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Zainab Calcuttawala

Zainab Calcuttawala

Zainab Calcuttawala is an American journalist based in Morocco. She completed her undergraduate coursework at the University of Texas at Austin (Hook’em) and reports on…

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Permian Investments Represent $2 Of Every $10 In Global OFS Spend

Oil rig

Investments in the Permian Basin represent $2 of every $10 spent on oilfield services and equipment worldwide, according to analysis by an Oklahoma-based consulting firm.

Spears & Associates said spending on drilling in the Texas basin, which is roughly the size of Florida, will rise by 50 percent this year from the boom of 2014.

“The oil is a half day’s drive from the global headquarters of most oil companies, sits smack in the middle of the world’s largest consuming nation, the natives are friendly, and the government’s ‘take’ is light,” Spears wrote. “We are confident that the Permian will grow from here.”

After the oil price crash that began in mid-2014, crude oil production growth in the United States stalled. In 2016, annual production in the Bakken and Eagle Ford formations fell by 10-20 percent. Still, production in the Permian Basin continued to grow.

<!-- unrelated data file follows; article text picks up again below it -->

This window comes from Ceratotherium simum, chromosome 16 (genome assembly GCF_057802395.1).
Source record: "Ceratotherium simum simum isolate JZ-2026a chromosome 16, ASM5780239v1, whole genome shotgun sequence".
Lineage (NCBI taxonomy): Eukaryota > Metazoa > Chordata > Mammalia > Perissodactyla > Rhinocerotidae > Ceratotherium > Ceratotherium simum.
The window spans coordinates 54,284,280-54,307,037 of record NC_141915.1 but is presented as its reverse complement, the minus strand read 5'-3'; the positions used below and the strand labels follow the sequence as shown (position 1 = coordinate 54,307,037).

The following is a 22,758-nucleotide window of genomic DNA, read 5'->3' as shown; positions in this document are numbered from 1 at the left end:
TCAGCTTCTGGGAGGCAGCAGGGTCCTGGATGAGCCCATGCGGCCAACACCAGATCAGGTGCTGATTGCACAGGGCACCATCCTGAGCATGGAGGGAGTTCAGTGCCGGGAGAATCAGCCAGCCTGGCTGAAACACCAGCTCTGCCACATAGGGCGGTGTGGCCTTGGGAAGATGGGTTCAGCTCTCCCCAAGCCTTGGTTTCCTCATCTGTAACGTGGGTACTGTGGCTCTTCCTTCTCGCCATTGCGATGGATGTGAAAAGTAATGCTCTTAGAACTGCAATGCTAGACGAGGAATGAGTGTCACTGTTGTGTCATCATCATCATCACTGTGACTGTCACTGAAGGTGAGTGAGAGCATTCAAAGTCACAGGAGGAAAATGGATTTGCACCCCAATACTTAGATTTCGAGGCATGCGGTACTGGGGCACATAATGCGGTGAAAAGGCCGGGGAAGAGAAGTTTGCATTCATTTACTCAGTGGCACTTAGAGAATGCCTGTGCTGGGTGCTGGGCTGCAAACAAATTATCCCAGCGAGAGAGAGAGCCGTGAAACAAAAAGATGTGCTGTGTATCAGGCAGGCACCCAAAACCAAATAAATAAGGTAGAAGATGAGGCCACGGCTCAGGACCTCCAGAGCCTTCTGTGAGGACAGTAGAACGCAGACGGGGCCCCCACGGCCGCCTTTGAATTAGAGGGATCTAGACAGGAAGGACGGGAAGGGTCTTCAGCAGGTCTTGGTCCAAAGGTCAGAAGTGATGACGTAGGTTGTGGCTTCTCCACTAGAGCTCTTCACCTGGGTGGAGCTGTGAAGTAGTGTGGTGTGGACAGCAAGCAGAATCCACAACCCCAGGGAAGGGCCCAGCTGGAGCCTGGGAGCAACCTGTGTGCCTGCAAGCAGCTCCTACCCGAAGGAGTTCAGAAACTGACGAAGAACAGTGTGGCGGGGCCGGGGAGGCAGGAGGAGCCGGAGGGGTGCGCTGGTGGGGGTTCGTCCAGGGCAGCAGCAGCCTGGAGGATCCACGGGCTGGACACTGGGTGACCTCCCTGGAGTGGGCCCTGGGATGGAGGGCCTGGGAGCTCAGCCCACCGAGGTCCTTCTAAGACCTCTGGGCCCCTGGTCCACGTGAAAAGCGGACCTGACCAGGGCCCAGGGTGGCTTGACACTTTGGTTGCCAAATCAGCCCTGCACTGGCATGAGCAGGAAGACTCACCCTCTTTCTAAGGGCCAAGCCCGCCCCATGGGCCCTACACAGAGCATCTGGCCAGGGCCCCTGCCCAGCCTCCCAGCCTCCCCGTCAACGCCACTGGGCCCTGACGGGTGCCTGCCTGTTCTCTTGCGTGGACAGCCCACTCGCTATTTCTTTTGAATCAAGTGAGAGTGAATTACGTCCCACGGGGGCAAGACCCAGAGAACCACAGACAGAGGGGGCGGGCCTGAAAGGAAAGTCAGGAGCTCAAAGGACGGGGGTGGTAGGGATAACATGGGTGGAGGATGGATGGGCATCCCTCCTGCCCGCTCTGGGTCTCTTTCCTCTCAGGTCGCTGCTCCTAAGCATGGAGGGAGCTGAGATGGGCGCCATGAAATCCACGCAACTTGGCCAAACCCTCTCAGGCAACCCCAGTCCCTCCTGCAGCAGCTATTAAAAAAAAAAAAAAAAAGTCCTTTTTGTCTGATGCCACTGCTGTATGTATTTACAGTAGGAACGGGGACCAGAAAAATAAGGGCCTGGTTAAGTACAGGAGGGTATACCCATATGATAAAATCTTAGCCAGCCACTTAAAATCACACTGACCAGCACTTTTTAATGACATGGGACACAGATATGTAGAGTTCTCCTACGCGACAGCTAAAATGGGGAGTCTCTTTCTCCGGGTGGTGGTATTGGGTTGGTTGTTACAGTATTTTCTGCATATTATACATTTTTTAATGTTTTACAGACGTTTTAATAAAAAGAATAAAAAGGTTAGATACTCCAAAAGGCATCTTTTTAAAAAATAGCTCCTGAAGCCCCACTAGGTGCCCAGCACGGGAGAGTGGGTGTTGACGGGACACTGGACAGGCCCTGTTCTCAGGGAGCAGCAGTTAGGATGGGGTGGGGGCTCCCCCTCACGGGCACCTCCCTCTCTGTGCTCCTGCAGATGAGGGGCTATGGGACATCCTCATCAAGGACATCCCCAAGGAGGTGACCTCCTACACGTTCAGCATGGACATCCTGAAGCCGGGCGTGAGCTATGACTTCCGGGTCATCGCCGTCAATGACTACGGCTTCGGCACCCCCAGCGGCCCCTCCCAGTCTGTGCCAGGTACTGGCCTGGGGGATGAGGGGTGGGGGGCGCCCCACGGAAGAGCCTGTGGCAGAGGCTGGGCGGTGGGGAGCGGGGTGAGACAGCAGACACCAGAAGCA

Amazingly, the Permian is approaching a century of oil production. At present, production has reached a record 2.8 million barrels per day (Bpd), making it the world’s second-most-prolific field, behind the legendary Ghawar in Saudi Arabia.

The Texas side of the Permian has already produced 30 billion barrels of crude and 75 trillion cubic feet (Tcf) of natural gas. Since 2012, Permian Basin production has increased by nearly 2 million Bpd – which is a larger increase than any other oilfield in the world.

Related: Can European Car Giants Dethrone Tesla?

However, signs have started to emerge that the relentless intensification of drilling leads to diminishing returns, Simon Flowers, Chairman and Chief Analyst at Wood Mackenzie, said in an article late last year. Pumping twice as much sand as usual into Permian wells and drilling longer laterals doesn’t deliver commensurate volumes of oil, Flowers notes.

“Drilling costs rise exponentially with depth, and there’s a suspicion that longer wells are hitting a cost efficiency ceiling,” WoodMac’s chief analyst writes.

By Zainab Calcuttawala for Oilprice.com

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